Toyota hopes next Tundra picks up pace
Lentz: No details on new Tundra
LOS ANGELES -- Toyota's lofty aspirations for the Tundra were derailed by the recession. And even with the economic recovery and a redesign coming next spring, Toyota may still have trouble reaching its target for the full-sized pickup.
"We had set a 200,000-unit sales goal, and we sold 196,000 in 2007," said Jim Lentz, CEO of Toyota Motor Sales U.S.A. "Then the market collapsed, and that drove things more than anything else."
For the past three years, Tundra sales have been below 100,000 units, leaving it a distant fifth place to Detroit 3 pickups. Doubling that number will be tough, although Toyota can lick its wounds with the Tacoma's 52 percent share of the compact truck segment through November.
But executives are concerned that Toyota may not be able to sell 200,000 Tundras when better times return, mostly because the full-sized pickup market may never be as large as its prerecession levels.
Overall full-sized pickup sales should be between 1.7 million and 1.8 million units this year, a sharp increase from the nadir of 1.2 million, said Bob Carter, Toyota Motor Sales' senior vice president of automotive operations. But Carter thinks the chances of the segment reaching its prerecession peak of 2.5 million units in 2005 are slim.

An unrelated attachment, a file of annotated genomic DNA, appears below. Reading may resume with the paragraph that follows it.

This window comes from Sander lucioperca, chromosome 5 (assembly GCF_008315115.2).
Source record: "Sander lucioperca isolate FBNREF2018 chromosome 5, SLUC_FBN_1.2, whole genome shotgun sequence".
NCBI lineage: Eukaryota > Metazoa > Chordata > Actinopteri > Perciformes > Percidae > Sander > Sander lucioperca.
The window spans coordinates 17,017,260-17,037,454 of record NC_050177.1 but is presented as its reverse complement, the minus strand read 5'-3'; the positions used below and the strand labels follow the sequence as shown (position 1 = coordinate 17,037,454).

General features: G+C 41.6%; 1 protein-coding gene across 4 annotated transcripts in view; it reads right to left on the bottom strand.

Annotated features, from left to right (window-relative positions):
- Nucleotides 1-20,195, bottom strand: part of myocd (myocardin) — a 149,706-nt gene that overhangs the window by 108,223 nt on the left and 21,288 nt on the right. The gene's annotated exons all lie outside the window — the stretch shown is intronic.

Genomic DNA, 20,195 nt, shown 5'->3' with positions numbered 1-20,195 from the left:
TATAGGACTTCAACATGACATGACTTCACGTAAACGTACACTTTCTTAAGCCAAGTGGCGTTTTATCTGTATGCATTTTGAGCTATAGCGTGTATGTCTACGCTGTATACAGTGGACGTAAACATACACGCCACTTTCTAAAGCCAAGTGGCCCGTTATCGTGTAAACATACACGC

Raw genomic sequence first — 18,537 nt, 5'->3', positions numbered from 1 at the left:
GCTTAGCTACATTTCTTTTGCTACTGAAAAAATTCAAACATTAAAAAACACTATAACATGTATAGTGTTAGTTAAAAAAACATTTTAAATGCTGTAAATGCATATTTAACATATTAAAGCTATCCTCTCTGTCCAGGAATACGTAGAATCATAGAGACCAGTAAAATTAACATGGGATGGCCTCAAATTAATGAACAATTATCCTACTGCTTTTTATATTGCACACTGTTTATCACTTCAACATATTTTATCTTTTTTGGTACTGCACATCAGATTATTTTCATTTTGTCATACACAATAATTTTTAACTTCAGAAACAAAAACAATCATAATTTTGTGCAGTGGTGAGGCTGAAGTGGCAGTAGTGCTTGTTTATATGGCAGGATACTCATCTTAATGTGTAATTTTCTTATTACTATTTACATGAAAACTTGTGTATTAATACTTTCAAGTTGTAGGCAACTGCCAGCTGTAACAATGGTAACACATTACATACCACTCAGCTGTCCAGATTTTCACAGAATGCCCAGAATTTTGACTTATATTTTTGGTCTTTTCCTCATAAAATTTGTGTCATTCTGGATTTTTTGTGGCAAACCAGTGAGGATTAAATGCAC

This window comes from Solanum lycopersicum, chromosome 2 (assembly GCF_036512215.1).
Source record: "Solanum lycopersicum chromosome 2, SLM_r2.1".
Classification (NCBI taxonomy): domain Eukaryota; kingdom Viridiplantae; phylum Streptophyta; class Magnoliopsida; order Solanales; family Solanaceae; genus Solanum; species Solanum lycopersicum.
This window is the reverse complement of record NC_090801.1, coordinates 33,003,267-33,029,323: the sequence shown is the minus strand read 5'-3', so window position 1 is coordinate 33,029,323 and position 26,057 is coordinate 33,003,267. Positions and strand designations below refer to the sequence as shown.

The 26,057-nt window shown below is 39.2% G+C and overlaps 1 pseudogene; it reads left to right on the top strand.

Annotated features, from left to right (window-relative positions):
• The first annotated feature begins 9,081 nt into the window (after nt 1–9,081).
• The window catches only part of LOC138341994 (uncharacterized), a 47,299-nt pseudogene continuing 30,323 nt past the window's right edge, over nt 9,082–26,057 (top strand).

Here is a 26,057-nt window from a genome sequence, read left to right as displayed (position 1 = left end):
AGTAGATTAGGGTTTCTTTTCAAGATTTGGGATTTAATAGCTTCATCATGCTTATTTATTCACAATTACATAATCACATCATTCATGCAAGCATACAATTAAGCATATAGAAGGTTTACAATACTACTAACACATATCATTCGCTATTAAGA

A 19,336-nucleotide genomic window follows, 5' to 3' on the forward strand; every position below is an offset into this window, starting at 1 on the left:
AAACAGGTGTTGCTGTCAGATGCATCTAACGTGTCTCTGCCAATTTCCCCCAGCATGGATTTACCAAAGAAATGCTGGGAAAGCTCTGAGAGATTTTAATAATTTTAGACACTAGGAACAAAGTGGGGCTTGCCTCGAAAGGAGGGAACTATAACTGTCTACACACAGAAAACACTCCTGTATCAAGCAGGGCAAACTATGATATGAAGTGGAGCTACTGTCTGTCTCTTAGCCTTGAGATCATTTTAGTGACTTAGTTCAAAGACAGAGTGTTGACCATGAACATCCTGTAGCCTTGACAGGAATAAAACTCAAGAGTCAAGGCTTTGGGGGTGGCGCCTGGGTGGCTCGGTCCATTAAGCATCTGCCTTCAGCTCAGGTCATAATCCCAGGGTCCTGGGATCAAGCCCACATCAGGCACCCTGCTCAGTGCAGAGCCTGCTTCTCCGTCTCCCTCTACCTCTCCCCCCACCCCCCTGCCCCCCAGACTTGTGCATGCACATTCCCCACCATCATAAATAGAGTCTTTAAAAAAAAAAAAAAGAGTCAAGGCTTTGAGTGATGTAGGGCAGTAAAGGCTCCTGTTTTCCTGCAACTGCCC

"As real estate comes back and construction comes back, that full-sized market is coming back," he said. "But we don't see the market going back" to the peak.
"There were a lot of recreational full-sized pickup buyers back then. Heck, I was a Tundra owner. We don't see that buyer returning," Carter said.
Carter: “Market is coming back.”
Photo credit: JOE WILSSENS
The redesigned Tundra will have plenty of new competition. The Ford F-150 just had a major midcycle upgrade and will be redesigned in the 2015 model year. The Ram 1500 was re-engineered for the 2013 model year. And the Chevrolet/GMC pickups will get redesigns around the same time as the Tundra.
The Tundra and Tacoma come off the same assembly lines at Toyota's San Antonio plant. So if the Tundra can't reach its numbers, Toyota can crank up Tacoma production instead.
Lentz declined to give details of the redesigned Tundra.
"It will be better in every way, including value," he said.
"We rarely bring out a new product thinking, 'We're going to sell less of these.'"
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